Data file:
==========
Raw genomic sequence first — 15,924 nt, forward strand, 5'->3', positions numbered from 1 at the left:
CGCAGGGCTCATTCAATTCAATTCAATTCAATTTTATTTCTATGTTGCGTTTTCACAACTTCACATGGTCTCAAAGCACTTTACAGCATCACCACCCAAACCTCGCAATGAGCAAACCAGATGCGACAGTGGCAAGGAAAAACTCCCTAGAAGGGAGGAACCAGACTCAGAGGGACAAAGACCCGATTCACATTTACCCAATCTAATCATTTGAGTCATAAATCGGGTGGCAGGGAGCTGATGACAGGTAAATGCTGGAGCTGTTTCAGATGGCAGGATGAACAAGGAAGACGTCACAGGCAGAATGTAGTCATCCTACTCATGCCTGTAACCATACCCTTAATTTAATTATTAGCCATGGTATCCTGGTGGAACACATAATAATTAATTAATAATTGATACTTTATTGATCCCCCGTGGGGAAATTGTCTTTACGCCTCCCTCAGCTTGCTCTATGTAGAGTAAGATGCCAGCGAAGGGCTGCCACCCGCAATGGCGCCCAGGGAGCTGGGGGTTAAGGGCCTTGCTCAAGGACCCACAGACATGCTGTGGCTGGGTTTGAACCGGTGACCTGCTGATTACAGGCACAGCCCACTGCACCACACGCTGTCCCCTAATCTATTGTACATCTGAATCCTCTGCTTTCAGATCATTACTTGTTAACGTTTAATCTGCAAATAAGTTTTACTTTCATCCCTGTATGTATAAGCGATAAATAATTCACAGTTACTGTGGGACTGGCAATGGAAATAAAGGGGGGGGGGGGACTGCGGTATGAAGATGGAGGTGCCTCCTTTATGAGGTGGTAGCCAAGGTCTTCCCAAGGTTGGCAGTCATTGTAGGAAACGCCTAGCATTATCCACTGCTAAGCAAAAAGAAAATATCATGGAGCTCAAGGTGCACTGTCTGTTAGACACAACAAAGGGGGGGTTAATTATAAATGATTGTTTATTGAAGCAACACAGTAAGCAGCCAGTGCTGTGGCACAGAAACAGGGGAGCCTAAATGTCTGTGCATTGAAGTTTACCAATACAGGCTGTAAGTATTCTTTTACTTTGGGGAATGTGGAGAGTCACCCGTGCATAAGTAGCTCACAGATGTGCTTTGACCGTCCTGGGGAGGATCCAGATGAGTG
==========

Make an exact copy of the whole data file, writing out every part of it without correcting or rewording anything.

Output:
Raw genomic sequence first — 15,924 nt, forward strand, 5'->3', positions numbered from 1 at the left:
CGCAGGGCTCATTCAATTCAATTCAATTCAATTTTATTTCTATGTTGCGTTTTCACAACTTCACATGGTCTCAAAGCACTTTACAGCATCACCACCCAAACCTCGCAATGAGCAAACCAGATGCGACAGTGGCAAGGAAAAACTCCCTAGAAGGGAGGAACCAGACTCAGAGGGACAAAGACCCGATTCACATTTACCCAATCTAATCATTTGAGTCATAAATCGGGTGGCAGGGAGCTGATGACAGGTAAATGCTGGAGCTGTTTCAGATGGCAGGATGAACAAGGAAGACGTCACAGGCAGAATGTAGTCATCCTACTCATGCCTGTAACCATACCCTTAATTTAATTATTAGCCATGGTATCCTGGTGGAACACATAATAATTAATTAATAATTGATACTTTATTGATCCCCCGTGGGGAAATTGTCTTTACGCCTCCCTCAGCTTGCTCTATGTAGAGTAAGATGCCAGCGAAGGGCTGCCACCCGCAATGGCGCCCAGGGAGCTGGGGGTTAAGGGCCTTGCTCAAGGACCCACAGACATGCTGTGGCTGGGTTTGAACCGGTGACCTGCTGATTACAGGCACAGCCCACTGCACCACACGCTGTCCCCTAATCTATTGTACATCTGAATCCTCTGCTTTCAGATCATTACTTGTTAACGTTTAATCTGCAAATAAGTTTTACTTTCATCCCTGTATGTATAAGCGATAAATAATTCACAGTTACTGTGGGACTGGCAATGGAAATAAAGGGGGGGGGGGGACTGCGGTATGAAGATGGAGGTGCCTCCTTTATGAGGTGGTAGCCAAGGTCTTCCCAAGGTTGGCAGTCATTGTAGGAAACGCCTAGCATTATCCACTGCTAAGCAAAAAGAAAATATCATGGAGCTCAAGGTGCACTGTCTGTTAGACACAACAAAGGGGGGGTTAATTATAAATGATTGTTTATTGAAGCAACACAGTAAGCAGCCAGTGCTGTGGCACAGAAACAGGGGAGCCTAAATGTCTGTGCATTGAAGTTTACCAATACAGGCTGTAAGTATTCTTTTACTTTGGGGAATGTGGAGAGTCACCCGTGCATAAGTAGCTCACAGATGTGCTTTGACCGTCCTGGGGAGGATCCAGATGAGTG